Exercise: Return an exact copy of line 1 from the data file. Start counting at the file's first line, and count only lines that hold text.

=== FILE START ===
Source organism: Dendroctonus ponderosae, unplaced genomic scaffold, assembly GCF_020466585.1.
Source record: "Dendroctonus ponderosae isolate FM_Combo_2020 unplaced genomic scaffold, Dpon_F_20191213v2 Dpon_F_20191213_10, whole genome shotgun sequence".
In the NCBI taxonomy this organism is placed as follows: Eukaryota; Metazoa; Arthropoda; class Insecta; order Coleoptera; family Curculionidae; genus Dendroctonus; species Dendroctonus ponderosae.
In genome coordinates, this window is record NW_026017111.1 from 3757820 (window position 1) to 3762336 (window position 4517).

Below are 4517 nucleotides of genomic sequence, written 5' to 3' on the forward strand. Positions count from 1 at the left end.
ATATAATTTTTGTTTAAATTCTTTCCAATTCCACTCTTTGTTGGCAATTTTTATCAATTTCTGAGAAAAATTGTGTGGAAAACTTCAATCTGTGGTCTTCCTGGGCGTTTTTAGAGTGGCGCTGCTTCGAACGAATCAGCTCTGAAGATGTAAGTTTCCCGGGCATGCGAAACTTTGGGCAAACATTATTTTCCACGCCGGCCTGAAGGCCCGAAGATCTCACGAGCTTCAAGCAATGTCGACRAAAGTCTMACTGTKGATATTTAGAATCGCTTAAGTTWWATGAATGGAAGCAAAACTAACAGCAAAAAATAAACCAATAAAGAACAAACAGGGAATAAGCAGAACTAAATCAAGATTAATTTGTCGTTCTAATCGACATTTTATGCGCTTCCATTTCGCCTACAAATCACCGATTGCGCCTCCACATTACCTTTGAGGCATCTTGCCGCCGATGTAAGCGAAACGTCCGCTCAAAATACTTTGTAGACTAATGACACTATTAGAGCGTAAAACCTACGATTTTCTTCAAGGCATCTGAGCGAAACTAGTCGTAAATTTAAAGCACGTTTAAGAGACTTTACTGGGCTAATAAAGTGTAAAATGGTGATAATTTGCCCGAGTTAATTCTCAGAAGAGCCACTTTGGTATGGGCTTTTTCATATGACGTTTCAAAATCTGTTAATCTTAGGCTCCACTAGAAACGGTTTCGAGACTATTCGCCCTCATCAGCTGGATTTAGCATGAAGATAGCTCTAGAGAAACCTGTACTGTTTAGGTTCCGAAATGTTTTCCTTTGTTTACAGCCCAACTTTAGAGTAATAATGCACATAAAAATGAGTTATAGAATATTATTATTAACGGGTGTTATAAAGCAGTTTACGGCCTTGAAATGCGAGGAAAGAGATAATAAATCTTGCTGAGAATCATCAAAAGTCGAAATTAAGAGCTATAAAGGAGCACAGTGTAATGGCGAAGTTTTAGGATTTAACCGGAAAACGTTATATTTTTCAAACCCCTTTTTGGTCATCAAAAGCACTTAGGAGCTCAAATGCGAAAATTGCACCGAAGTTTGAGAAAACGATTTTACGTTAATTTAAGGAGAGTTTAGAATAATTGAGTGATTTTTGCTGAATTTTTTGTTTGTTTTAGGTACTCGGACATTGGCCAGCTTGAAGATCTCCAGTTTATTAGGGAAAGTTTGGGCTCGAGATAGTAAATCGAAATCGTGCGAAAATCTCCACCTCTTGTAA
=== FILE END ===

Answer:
Source organism: Dendroctonus ponderosae, unplaced genomic scaffold, assembly GCF_020466585.1.